The course of dysarthric symptoms varies according to the underlying aetiology. Dysarthric speech may be the first indication that something is amiss, a signal for more detailed investigations. It can be an early, inevitable and prominent feature of a disorder (e.g. motor neurone disease). In other disorders, dysarthria may be a late or rare manifestation. In selected conditions symptoms are reversible after treatment of the triggering cause (e.g. in certain metabolic or drug induced disorders). After stroke, head injury, tumour removal symptoms may show (for a time) some improvement, even if recovery is to a plateau below previously normal speech. In degenerative conditions the course may be slowly or rapidly progressive, with or without periods of remission or stepwise decline.
Are there different types of dysarthria?
Historically, dysarthria was viewed as a unidimensional phenomenon, with variations in the ear of the listener characterised by such technical terms as 'hot potato speech', 'gravelly voice'! Pioneering work in the 1960's (summarised in Darley et al. 1975) claimed there are distinguishable subtypes of dysarthria associated in a one to one fashion with lesions in different parts of the central and peripheral nervous system.
They recognised flaccid dysarthria linked to lower motor neurone lesions with characteristic hypotonia and loss of movement range, force, sustainability. Spastic dysarthria, with its typically slow, laboured, effortful speech, was described as the result of upper motor neurone lesions. Given the rich crossed and uncrossed innervations of the speech articulators this was claimed to arise principally after bilateral lesions, though a unilateral form is acknowledged (Urban, Wicht et al. 1999; Urban, Rolke et al. 2006). Lesions of the cerebellum, in analogy to limb motor control disruptions, brought about ataxic dysarthria, with a corresponding dysmetric (over and undershooting) movements and dysrhythmic (dysfluent, uneven) flow of speech (Spencer and Slocomb 2007). In the taxonomy of Darley et al. lesions of the basal ganglia may cause dysarthrias with either slow, reduced range of movement (hypokinetic dysarthria, as in e.g. Parkinson's disease) or by exaggerated, fast or slow dyskinetic movements (hyperkinetic dysarthria, as in e.g. Huntington's disease, chorea). Some etiologies may produce a mixed type dysarthria showing characteristics of different subtypes (e.g. in multisystem atrophy or multiple sclerosis).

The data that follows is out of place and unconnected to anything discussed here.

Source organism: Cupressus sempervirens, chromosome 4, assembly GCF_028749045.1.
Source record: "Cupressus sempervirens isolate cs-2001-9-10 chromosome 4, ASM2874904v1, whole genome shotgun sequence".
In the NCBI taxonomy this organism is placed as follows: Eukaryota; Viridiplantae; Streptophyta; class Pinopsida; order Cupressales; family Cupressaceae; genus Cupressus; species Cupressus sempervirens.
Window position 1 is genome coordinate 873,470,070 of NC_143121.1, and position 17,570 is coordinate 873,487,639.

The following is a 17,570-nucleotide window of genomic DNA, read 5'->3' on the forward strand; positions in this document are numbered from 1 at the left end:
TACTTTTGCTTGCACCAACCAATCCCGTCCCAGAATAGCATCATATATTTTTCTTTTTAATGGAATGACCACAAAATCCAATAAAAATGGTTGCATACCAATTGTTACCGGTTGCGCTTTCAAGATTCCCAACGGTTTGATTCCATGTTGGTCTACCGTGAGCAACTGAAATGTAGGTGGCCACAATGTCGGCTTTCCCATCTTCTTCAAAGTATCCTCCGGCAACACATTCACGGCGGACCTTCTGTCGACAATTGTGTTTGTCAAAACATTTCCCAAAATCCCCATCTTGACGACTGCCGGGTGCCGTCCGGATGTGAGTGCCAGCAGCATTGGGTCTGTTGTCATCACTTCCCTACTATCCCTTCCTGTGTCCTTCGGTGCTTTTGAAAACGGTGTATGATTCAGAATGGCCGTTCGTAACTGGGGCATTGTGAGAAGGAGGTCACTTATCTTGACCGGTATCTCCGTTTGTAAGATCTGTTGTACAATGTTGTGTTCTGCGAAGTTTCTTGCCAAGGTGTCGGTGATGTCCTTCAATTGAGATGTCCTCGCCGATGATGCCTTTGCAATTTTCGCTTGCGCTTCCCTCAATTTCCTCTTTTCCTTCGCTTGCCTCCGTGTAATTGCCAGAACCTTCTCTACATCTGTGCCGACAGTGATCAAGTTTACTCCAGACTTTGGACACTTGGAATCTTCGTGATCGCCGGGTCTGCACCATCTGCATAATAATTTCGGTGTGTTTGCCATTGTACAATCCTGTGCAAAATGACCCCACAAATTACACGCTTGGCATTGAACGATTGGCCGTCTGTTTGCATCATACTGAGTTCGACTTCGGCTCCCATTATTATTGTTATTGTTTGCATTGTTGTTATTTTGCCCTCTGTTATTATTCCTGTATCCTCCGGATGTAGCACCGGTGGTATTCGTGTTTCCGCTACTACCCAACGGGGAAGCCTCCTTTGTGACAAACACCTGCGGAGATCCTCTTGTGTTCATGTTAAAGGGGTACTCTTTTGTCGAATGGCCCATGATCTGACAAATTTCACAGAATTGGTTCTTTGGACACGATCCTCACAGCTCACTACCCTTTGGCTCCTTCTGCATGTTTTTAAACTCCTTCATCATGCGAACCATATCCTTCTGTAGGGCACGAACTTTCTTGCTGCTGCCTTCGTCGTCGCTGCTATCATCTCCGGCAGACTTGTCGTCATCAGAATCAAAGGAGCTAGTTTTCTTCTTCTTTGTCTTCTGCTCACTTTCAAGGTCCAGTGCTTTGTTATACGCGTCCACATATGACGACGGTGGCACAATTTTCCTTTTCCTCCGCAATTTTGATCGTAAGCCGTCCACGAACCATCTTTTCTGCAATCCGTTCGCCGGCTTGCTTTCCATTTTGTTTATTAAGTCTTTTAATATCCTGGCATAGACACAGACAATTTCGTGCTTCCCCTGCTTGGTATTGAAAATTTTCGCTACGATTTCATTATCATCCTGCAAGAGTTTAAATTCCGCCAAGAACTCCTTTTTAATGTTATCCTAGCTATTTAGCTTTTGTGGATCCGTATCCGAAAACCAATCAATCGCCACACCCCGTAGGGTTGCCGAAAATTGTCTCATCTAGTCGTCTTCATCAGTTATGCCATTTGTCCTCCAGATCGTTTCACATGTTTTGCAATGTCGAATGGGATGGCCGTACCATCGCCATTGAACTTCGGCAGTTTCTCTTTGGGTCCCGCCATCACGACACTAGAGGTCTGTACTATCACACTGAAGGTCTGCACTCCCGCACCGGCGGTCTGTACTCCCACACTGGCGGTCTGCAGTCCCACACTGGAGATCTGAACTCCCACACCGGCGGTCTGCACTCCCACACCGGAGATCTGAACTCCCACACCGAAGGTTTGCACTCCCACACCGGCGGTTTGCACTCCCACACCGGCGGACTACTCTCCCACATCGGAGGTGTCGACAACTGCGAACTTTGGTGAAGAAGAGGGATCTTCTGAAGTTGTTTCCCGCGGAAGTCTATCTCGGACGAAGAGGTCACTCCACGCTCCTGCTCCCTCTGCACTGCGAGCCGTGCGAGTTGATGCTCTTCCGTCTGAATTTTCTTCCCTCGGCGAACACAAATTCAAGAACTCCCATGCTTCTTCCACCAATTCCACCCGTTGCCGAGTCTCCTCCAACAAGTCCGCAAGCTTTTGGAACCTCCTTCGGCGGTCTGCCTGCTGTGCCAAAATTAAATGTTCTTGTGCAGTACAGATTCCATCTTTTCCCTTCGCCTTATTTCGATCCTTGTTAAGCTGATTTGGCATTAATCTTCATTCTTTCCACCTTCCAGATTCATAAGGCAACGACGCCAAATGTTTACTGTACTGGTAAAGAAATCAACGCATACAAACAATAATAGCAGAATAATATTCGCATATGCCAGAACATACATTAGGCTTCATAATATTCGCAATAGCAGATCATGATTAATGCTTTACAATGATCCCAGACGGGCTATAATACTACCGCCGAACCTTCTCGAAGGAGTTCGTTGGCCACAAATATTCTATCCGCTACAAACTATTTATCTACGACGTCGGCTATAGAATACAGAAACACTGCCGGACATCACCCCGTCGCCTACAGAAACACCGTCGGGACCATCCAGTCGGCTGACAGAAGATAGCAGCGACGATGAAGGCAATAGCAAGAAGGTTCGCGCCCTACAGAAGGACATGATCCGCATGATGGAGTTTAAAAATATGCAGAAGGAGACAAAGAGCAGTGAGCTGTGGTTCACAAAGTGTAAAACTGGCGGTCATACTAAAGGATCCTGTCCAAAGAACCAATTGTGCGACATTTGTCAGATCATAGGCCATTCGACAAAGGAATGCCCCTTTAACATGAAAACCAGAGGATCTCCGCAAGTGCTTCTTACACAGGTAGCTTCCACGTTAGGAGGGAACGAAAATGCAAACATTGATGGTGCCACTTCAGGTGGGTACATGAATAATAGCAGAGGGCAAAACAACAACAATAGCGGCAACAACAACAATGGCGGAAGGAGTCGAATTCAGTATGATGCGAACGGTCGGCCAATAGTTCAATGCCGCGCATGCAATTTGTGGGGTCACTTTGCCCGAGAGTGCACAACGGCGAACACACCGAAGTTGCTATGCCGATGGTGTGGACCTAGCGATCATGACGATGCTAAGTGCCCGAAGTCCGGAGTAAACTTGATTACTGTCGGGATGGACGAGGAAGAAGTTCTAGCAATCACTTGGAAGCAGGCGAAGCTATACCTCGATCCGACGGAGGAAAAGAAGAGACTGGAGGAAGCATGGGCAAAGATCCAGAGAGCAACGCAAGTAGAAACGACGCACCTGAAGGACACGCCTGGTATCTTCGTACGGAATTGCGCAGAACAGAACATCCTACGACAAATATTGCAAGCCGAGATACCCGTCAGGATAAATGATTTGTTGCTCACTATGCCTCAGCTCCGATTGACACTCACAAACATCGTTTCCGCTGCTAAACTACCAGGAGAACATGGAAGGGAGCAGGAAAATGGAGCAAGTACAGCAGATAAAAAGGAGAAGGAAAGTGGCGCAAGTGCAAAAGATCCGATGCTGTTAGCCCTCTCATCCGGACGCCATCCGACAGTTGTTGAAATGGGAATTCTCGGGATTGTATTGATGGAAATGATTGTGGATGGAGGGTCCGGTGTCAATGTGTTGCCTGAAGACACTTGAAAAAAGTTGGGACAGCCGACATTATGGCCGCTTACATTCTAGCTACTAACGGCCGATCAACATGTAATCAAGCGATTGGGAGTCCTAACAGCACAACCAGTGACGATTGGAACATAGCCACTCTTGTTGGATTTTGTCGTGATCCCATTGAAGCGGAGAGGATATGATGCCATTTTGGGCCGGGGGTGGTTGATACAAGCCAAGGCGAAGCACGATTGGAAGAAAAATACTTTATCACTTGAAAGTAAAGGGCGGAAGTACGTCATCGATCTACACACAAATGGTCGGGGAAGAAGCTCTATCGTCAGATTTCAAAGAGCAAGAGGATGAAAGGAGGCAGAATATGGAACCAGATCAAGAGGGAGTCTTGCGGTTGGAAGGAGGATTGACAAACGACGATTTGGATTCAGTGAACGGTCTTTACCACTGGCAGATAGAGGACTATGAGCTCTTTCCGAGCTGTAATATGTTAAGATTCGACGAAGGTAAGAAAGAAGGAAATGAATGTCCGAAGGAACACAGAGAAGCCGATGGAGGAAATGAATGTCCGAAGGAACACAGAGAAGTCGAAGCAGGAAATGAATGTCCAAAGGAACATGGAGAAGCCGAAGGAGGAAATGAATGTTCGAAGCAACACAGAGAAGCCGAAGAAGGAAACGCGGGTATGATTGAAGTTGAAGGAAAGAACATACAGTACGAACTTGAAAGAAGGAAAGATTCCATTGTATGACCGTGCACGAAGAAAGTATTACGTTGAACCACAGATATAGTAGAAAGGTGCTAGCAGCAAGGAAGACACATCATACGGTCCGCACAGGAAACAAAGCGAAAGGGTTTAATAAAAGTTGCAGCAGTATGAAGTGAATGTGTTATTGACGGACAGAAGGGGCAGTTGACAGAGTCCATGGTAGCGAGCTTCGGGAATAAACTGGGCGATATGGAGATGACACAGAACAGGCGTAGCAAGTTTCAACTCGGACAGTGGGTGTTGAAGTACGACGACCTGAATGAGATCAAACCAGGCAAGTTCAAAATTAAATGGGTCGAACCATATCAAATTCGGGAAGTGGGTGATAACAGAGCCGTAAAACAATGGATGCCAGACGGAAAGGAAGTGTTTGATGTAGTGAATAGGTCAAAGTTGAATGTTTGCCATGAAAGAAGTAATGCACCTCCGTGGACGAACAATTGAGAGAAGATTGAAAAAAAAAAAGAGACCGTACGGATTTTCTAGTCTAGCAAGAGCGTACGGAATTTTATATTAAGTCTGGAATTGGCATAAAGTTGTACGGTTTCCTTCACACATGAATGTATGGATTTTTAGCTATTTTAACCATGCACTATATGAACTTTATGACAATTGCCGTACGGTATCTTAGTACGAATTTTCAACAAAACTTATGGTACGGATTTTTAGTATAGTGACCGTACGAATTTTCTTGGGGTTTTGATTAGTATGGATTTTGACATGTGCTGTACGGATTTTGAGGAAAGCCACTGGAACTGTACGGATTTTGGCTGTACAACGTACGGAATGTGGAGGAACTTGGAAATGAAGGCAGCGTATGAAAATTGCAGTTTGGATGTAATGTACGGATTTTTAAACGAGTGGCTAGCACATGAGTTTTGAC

There is evidence that indeed different clusters of speech characteristics exist associated with varying CNS lesion sites. These rest primarily on physiological and acoustic studies that have examined patterns of muscle function and elements of the sound signal and its stability and variability in terms of duration, rhythm, amplitude, pitch/frequency (e.g. Kent and Kim 2003; Weismer 2006; Yorkston 2007). This approach, combining perspectives from neuroanatomy, neurology and speech sciences has undoubtedly brought significant advances in our understanding of speech motor control and its breakdown in the dysarthrias. It has led to important clinical insights.
Whether the claimed different dysarthria types, that can be differentiated instrumentally, can be distinguished perceptually (i.e. with the naked ear), even by trained listeners, remains a moot point. Several groups have been unable to replicate Darley et al.'s findings concerning the perceptual features and distinctions between putative dysarthria types (Zyski and Weisiger 1987; Zeplin and Kent 1996; Weismer 2006). Nevertheless, in as far as some therapies are better suited to tackle increased rather than decreased tone, or dysmetria, and disco-ordination rather than tone and power problems, then at some level of analysis etiological differentiation is important. The model offered by Darley et al. provides a valuable framework within which to understand these issues.
As well as so called acquired dysarthria, when disruption is to a speech system that has previously been fully developed and normally functioning, there is also congenital or developmental dysarthria associated with various developmental disorders, perinatal conditions or trauma and illness acquired before the onset or completion of speech development. For developmental dysarthrias, at least those associated with cerebral palsy and Worster Drought syndrome (congenital suprabulbar palsy), current taxonomies cover spastic, dyskinetic, ataxic and mixed subtypes.
Dysarthria also arises in association with a range of other neuromuscular, movement disorders. It can be present in dystonia, especially where neck, jaw, facial, lingual and laryngeal movements are involved. Spasmodic dysphonia (adductor and abductor laryngeal dystonia) is one of the more common dystonic disorders affecting speech (more strictly speaking voice). So called action dystonias (where abnormal movements emerge under specific conditions) have been described in association with a range of speech behaviors (Scolding, Smith et al. 1995; Laskawi and Rohrbach 2001; Ilic, Potter et al. 2005; Grillone and Chan 2006; Singer and Papapetropoulos 2006; Roy, Mauszycki et al. 2007; Schneider 2007). Tremor is a feature common to many neurological conditions and can cause dysarthria when the head, neck, palate, larynx, chest wall movements are implicated (Zadikoff, Lang et al. 2006; Whaley, Putzke et al. 2007). Dysarthria has also been described as a symptom underlying other speech phenomena such as a foreign accent syndrome (Miller, Lowit et al. 2006).